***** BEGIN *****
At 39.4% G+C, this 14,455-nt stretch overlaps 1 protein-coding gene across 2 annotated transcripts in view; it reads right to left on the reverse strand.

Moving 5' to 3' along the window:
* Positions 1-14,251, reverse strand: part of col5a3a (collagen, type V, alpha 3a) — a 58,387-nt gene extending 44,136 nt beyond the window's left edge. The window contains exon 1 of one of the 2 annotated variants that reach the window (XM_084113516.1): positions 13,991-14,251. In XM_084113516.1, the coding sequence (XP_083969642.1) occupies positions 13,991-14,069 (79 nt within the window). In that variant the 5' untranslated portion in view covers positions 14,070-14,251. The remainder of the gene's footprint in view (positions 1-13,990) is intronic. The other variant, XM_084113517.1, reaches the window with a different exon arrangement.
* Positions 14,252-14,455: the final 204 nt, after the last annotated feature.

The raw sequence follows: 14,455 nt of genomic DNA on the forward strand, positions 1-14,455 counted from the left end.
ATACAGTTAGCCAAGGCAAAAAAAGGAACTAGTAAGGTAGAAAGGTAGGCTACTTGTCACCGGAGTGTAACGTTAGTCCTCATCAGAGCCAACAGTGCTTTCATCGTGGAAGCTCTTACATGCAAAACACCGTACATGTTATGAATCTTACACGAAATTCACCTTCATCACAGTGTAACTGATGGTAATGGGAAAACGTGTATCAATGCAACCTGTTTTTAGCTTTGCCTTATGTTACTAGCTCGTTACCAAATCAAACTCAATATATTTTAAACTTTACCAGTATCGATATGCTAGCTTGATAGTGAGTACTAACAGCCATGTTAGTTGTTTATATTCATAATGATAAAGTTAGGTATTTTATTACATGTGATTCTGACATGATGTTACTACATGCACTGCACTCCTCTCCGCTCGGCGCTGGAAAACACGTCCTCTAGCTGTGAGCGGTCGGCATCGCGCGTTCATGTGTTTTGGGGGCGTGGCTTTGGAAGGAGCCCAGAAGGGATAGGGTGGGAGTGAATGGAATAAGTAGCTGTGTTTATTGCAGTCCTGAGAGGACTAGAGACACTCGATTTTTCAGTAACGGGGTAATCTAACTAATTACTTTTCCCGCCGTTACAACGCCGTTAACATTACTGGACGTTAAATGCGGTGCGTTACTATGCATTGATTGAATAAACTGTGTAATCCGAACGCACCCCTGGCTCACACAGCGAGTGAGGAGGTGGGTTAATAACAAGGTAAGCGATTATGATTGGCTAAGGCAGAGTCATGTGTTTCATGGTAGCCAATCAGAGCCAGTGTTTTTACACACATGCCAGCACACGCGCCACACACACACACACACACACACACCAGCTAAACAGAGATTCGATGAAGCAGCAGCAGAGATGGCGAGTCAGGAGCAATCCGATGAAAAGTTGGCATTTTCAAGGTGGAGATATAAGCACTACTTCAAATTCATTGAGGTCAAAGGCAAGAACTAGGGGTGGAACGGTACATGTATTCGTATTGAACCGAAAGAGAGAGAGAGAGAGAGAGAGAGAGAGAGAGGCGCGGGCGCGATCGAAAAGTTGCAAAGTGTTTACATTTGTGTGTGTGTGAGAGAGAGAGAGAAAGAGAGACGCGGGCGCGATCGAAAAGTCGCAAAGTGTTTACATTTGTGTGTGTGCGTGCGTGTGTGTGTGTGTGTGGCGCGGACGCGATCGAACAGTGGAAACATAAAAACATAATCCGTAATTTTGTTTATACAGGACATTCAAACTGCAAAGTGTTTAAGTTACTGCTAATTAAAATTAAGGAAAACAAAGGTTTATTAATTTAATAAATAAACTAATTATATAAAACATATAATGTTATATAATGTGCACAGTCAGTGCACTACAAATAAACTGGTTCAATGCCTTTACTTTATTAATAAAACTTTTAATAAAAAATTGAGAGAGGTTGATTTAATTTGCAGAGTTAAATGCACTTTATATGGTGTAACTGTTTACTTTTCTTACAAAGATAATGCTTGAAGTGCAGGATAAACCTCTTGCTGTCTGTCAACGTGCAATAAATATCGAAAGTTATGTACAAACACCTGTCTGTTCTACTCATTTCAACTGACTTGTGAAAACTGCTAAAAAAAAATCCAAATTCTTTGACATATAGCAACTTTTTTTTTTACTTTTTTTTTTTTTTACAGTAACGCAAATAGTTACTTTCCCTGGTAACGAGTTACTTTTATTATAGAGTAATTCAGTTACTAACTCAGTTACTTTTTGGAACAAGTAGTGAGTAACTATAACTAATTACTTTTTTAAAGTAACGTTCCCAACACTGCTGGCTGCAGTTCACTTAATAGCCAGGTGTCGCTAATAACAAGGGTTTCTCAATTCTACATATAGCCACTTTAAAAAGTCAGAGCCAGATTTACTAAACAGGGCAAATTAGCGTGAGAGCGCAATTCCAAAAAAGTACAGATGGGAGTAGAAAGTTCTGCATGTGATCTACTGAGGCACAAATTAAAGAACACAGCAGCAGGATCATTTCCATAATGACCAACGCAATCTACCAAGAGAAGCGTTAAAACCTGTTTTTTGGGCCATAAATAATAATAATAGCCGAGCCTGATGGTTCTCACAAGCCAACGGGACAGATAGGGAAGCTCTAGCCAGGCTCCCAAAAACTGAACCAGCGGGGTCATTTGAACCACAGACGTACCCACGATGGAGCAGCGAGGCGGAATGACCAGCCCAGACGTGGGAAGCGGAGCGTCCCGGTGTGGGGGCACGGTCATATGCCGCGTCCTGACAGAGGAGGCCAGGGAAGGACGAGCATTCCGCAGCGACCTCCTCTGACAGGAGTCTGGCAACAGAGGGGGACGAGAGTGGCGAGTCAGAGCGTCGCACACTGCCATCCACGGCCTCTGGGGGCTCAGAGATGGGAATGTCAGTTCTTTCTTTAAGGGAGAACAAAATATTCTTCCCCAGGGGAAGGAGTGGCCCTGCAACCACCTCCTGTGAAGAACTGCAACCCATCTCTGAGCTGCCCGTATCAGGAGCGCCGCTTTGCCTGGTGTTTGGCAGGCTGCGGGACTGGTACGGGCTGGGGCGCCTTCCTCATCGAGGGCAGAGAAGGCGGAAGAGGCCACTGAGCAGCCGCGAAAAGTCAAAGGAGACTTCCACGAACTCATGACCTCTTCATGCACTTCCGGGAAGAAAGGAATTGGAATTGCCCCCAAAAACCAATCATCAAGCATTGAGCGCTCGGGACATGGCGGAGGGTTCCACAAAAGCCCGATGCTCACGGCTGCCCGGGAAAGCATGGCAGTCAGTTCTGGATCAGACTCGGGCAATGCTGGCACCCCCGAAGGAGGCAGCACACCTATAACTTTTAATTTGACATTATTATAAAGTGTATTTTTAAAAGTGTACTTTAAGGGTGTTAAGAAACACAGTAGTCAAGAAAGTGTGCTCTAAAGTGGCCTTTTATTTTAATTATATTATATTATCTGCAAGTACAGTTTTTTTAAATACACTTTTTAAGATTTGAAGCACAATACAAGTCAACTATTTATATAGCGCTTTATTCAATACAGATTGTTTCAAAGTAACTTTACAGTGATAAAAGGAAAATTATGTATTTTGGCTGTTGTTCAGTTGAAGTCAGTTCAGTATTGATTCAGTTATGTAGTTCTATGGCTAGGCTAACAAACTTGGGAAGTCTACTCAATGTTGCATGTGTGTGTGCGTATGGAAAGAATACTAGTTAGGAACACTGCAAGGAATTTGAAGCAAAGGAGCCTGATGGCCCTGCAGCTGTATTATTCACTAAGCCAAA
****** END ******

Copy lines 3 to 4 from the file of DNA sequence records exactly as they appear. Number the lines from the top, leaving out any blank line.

* Positions 1-14,251, reverse strand: part of col5a3a (collagen, type V, alpha 3a) — a 58,387-nt gene extending 44,136 nt beyond the window's left edge. The window contains exon 1 of one of the 2 annotated variants that reach the window (XM_084113516.1): positions 13,991-14,251. In XM_084113516.1, the coding sequence (XP_083969642.1) occupies positions 13,991-14,069 (79 nt within the window). In that variant the 5' untranslated portion in view covers positions 14,070-14,251. The remainder of the gene's footprint in view (positions 1-13,990) is intronic. The other variant, XM_084113517.1, reaches the window with a different exon arrangement.
* Positions 14,252-14,455: the final 204 nt, after the last annotated feature.